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Arachidonic acid and docosahexaenoic acid levels correlate with the inflammation proteome in extremely preterm infants.

Clinical Nutrition 2024 April 4
BACKGROUND & AIM: Clinical trials supplementing the long-chain polyunsaturated fatty acids (LCPUFAs) docosahexaenoic acid (DHA) and arachidonic acid (AA) to preterm infants have shown positive effects on inflammation-related morbidities, but the molecular mechanisms underlying these effects are not fully elucidated. This study aimed to determine associations between DHA, AA, and inflammation-related proteins during the neonatal period in extremely preterm infants.

METHODS: A retrospective exploratory study of infants (n = 183) born below 28 weeks gestation from the Mega Donna Mega trial, a randomized multicenter trial designed to study the effect of DHA and AA on retinopathy of prematurity. Serial serum samples were collected after birth until postnatal day 100 (median 7 samples per infant) and analyzed for phospholipid fatty acids and proteins using targeted proteomics covering 538 proteins. Associations over time between LCPUFAs and proteins were explored using mixed effect modeling with splines, including an interaction term for time, and adjusted for gestational age, sex, and center.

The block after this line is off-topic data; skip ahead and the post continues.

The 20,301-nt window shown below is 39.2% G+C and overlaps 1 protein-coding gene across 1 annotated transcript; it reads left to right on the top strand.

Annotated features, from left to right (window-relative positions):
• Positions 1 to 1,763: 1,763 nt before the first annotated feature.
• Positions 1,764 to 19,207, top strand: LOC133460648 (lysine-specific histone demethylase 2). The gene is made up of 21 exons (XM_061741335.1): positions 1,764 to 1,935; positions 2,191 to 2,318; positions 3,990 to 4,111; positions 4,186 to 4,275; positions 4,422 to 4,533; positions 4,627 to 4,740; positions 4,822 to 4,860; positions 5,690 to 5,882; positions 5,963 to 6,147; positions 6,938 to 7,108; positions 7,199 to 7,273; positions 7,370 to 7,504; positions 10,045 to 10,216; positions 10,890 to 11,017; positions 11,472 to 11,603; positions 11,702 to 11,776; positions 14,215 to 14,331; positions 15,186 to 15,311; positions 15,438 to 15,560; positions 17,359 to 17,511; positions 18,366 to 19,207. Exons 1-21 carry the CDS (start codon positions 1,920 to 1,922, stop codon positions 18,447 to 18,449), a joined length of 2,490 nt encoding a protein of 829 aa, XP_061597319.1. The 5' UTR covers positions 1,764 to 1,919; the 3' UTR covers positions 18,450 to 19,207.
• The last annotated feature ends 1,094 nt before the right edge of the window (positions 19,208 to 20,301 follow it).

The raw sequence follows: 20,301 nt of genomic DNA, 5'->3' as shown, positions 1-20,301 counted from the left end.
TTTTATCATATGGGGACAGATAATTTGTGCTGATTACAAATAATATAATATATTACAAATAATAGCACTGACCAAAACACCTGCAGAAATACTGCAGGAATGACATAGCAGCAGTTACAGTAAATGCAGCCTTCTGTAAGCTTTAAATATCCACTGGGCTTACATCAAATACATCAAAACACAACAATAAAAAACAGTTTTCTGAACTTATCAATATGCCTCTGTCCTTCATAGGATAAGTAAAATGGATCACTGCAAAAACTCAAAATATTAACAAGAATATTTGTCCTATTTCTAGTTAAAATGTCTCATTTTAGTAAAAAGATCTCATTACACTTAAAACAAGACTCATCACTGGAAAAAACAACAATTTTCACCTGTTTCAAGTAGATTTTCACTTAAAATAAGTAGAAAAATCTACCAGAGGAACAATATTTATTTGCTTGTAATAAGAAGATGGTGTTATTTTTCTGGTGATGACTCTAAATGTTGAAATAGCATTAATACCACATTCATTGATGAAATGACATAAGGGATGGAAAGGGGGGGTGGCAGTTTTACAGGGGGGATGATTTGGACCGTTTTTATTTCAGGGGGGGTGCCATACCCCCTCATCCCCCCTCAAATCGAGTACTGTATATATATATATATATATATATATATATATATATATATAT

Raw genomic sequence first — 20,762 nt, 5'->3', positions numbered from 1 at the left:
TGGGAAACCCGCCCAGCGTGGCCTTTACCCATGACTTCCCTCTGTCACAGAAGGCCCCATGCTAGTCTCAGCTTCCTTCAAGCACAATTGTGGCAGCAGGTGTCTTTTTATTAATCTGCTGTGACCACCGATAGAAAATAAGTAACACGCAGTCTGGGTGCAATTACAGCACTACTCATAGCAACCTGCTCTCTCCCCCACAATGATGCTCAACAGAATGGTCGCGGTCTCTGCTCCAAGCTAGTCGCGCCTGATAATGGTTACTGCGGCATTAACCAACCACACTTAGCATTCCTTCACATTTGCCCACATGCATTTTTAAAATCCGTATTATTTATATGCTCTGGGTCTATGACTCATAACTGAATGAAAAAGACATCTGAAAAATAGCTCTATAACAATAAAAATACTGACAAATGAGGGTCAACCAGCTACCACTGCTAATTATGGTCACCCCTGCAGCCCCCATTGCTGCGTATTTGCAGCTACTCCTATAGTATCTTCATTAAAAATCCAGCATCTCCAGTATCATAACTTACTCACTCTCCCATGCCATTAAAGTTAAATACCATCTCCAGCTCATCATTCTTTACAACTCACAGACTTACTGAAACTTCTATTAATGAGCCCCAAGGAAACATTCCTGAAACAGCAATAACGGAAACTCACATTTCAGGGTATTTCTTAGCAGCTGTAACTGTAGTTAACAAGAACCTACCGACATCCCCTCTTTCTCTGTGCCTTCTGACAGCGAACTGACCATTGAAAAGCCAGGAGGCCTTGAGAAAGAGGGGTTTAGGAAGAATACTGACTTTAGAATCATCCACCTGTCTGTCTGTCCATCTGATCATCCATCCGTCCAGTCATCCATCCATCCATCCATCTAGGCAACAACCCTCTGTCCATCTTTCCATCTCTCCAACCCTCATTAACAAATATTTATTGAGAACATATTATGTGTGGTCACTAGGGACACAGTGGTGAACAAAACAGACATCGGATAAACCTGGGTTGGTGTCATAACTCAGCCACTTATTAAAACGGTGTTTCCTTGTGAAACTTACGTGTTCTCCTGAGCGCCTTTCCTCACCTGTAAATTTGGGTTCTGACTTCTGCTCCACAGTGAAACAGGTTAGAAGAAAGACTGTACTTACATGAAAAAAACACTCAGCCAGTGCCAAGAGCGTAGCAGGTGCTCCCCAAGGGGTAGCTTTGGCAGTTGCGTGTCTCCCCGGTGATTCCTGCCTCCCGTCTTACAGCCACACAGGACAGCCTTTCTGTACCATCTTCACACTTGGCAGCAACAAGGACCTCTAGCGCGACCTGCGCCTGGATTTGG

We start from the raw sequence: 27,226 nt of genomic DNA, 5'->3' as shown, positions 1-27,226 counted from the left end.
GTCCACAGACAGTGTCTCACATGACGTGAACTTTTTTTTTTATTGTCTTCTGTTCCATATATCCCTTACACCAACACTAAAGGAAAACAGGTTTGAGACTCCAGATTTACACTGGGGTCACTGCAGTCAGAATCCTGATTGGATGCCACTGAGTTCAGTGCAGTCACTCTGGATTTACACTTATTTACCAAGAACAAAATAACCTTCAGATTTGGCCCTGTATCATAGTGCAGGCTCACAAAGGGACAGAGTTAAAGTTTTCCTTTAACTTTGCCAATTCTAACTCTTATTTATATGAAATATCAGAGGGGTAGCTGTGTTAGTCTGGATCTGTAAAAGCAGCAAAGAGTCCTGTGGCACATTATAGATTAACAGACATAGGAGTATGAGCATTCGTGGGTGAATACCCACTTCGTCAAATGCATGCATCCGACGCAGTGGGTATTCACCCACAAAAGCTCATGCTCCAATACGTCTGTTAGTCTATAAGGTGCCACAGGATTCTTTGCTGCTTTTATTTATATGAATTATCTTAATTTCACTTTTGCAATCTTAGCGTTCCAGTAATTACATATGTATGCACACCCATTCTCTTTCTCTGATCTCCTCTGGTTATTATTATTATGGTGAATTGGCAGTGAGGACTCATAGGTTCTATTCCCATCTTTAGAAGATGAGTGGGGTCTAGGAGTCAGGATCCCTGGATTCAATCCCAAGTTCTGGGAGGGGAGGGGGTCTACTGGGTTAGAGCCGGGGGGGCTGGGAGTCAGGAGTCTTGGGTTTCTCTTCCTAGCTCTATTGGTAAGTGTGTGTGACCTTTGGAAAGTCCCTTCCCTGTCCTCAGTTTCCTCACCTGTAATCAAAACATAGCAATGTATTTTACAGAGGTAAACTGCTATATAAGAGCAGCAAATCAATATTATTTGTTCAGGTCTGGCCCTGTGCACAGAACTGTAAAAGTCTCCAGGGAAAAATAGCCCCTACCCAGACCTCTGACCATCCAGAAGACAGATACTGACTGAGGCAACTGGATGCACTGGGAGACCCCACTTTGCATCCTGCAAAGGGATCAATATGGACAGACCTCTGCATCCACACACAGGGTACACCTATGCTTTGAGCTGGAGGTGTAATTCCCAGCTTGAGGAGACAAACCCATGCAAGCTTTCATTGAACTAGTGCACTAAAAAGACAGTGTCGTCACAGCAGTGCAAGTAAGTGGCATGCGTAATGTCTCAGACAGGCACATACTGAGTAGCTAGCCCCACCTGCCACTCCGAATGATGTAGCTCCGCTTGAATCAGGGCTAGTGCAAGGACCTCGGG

RESULTS: On postnatal day one, 55 proteins correlated with DHA levels and 10 proteins with AA levels. Five proteins were related to both fatty acids, all with a positive correlation. Over the first 100 days after birth, we identified 57 proteins to be associated with DHA and/or AA. Of these proteins, 41 (72%) related to inflammation. Thirty-eight proteins were associated with both fatty acids and the overall direction of association did not differ between DHA and AA, indicating that both LCPUFAs similarly contribute to up- and down-regulation of the preterm neonate inflammatory proteome. Primary examples of this were the inflammation-modulating cytokines IL-6 and CCL7, both being negatively related to levels of DHA and AA in the postnatal period.

CONCLUSIONS: This study supports postnatal non-antagonistic and potentially synergistic effects of DHA and AA on the inflammation proteome in preterm infants, indicating that supplementation with both fatty acids may contribute to limiting the disease burden in this vulnerable population.


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